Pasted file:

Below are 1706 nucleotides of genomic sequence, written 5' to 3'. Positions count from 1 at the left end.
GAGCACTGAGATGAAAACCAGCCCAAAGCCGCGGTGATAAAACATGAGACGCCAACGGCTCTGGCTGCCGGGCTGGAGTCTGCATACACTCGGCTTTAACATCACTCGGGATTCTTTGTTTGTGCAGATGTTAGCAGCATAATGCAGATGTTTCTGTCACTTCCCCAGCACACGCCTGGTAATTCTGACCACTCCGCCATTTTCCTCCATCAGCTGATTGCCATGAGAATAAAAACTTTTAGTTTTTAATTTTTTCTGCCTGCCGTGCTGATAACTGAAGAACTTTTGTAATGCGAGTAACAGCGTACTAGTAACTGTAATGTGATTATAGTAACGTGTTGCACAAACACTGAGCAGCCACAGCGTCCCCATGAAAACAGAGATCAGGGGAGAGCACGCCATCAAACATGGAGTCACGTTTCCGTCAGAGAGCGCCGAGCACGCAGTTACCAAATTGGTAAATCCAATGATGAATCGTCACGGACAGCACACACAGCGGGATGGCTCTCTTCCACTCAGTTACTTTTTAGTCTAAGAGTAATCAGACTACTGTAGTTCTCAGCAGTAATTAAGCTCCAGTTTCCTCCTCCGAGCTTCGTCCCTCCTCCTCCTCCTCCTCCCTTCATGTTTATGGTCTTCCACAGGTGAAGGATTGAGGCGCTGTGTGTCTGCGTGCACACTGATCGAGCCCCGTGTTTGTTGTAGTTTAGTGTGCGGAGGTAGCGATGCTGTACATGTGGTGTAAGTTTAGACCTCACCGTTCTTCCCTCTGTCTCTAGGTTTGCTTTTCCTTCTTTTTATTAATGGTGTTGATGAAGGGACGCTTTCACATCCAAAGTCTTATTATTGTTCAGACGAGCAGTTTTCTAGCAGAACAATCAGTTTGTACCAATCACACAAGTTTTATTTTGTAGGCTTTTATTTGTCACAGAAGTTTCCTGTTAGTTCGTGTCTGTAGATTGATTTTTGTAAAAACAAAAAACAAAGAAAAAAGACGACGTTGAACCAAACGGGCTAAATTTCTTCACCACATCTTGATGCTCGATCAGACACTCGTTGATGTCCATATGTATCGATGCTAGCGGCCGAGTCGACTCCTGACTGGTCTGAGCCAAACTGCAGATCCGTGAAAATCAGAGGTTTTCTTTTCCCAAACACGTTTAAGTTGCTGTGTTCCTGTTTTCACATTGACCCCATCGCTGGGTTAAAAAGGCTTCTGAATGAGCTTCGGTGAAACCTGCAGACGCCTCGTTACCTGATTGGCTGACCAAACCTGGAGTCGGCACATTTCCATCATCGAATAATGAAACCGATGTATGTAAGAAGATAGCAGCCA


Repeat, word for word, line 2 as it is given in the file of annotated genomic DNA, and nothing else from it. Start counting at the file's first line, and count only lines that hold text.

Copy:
GAGCACTGAGATGAAAACCAGCCCAAAGCCGCGGTGATAAAACATGAGACGCCAACGGCTCTGGCTGCCGGGCTGGAGTCTGCATACACTCGGCTTTAACATCACTCGGGATTCTTTGTTTGTGCAGATGTTAGCAGCATAATGCAGATGTTTCTGTCACTTCCCCAGCACACGCCTGGTAATTCTGACCACTCCGCCATTTTCCTCCATCAGCTGATTGCCATGAGAATAAAAACTTTTAGTTTTTAATTTTTTCTGCCTGCCGTGCTGATAACTGAAGAACTTTTGTAATGCGAGTAACAGCGTACTAGTAACTGTAATGTGATTATAGTAACGTGTTGCACAAACACTGAGCAGCCACAGCGTCCCCATGAAAACAGAGATCAGGGGAGAGCACGCCATCAAACATGGAGTCACGTTTCCGTCAGAGAGCGCCGAGCACGCAGTTACCAAATTGGTAAATCCAATGATGAATCGTCACGGACAGCACACACAGCGGGATGGCTCTCTTCCACTCAGTTACTTTTTAGTCTAAGAGTAATCAGACTACTGTAGTTCTCAGCAGTAATTAAGCTCCAGTTTCCTCCTCCGAGCTTCGTCCCTCCTCCTCCTCCTCCTCCCTTCATGTTTATGGTCTTCCACAGGTGAAGGATTGAGGCGCTGTGTGTCTGCGTGCACACTGATCGAGCCCCGTGTTTGTTGTAGTTTAGTGTGCGGAGGTAGCGATGCTGTACATGTGGTGTAAGTTTAGACCTCACCGTTCTTCCCTCTGTCTCTAGGTTTGCTTTTCCTTCTTTTTATTAATGGTGTTGATGAAGGGACGCTTTCACATCCAAAGTCTTATTATTGTTCAGACGAGCAGTTTTCTAGCAGAACAATCAGTTTGTACCAATCACACAAGTTTTATTTTGTAGGCTTTTATTTGTCACAGAAGTTTCCTGTTAGTTCGTGTCTGTAGATTGATTTTTGTAAAAACAAAAAACAAAGAAAAAAGACGACGTTGAACCAAACGGGCTAAATTTCTTCACCACATCTTGATGCTCGATCAGACACTCGTTGATGTCCATATGTATCGATGCTAGCGGCCGAGTCGACTCCTGACTGGTCTGAGCCAAACTGCAGATCCGTGAAAATCAGAGGTTTTCTTTTCCCAAACACGTTTAAGTTGCTGTGTTCCTGTTTTCACATTGACCCCATCGCTGGGTTAAAAAGGCTTCTGAATGAGCTTCGGTGAAACCTGCAGACGCCTCGTTACCTGATTGGCTGACCAAACCTGGAGTCGGCACATTTCCATCATCGAATAATGAAACCGATGTATGTAAGAAGATAGCAGCCA